Sharing your story
When you donate an object to the Museum, we encourage you also to send a story related to that object—how you acquired it, who made it, how it relates to the culture or your work, and why it’s meaningful to you as a symbol of your Peace Corps service. These suggestions may help:
- Suggested length for stories is 300 to 700 words.
- Each Museum story illuminates the experiences of a Peace Corps volunteer in a particular society, event, or type of service. The story is designed so that readers gain insight into the risks and rewards of being immersed in an unfamiliar culture while facing difficult challenges. A story may be entertaining, but the writer’s essential purpose is to inform and inspire.
- Interesting stories begin with a scene — a specific place, preferably a scene that includes the person or people who are at the center of the story.
- In the opening scene (or soon afterward) the writer presents a problem or conflict associated with the object that is being contributed to the Museum. Descriptions of objects may appear anywhere in the story, but the central conflict or question should be presented in the opening paragraphs.
- The surest way to engage a reader’s attention is to organize the narrative around the specific problem that is discussed within the confines of the story. A single problem is preferable when telling a story in this short, 700-word format. Trying to squeeze in multiple problems is likely to dampen the reader’s interest.
- Writers should Include sensory details wherever appropriate—sights, sounds, odors, sensations, tastes. Emotional responses – such as sadness, anger, or surprise — are generally more effective when described indirectly in situations, rather than directly, in detail.
- Sentences will have greater impact if they’re short. In this genre, less is more. If possible, avoid long, compound sentences made up of several clauses joined together with “and.” Avoid passive-voice sentences (in which actions are performed “by” an unknown cause or person). Use adjectives and adverbs sparingly. Examine every phrase to see whether the idea can be expressed with simplicity and clarity. Try to eliminate oft-repeated words, phrases or concepts.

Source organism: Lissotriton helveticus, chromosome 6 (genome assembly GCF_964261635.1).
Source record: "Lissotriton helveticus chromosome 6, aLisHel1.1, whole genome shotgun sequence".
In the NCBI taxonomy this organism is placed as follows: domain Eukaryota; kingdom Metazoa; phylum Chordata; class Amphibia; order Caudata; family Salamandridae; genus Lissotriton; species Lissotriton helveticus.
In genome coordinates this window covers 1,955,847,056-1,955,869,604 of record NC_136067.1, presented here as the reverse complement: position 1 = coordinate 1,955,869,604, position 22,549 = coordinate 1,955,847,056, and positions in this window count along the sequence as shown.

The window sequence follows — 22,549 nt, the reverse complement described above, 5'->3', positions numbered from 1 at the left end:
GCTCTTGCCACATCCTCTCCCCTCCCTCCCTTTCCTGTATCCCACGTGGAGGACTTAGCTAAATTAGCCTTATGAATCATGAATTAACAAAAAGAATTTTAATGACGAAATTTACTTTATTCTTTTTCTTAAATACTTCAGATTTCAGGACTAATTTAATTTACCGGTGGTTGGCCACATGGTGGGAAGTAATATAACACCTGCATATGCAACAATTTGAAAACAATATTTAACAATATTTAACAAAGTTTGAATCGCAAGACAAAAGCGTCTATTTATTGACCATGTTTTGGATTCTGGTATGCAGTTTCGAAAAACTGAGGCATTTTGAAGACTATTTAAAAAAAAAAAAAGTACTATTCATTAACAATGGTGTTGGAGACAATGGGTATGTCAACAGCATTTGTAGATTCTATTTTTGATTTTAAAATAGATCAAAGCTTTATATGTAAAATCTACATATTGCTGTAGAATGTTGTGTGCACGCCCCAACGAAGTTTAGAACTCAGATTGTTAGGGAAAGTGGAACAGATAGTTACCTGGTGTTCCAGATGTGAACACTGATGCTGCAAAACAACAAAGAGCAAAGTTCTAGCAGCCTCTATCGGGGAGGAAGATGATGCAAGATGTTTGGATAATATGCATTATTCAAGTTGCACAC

- When writing the first draft, just tell the story. The Museum’s curators will mold the first draft into a second, third or more drafts. The authors and editors collaborate to eliminate all spelling, grammar, style, or usage errors during these exchanges. Eventually, the story will be considered ready for publication.
- The story’s writer should submit photographs, including images of the donated object, as well as the the setting where the volunteer served. A recent headshot of the author is the essential last step. The Museum’s curators may insert several links websites (such as Wikipedia) in order to clarify unfamiliar words, places or concepts. When the story is completed, the editor may ask the author to read it aloud over the phone. We will post the recordings on the website next to the written version of the story.
- Leaving home
- Culture differences
- Daily life
- Volunteer service
- What they taught me
- What I learned
- Returning home
Your story may be edited before it is uploaded on the website or exhibited.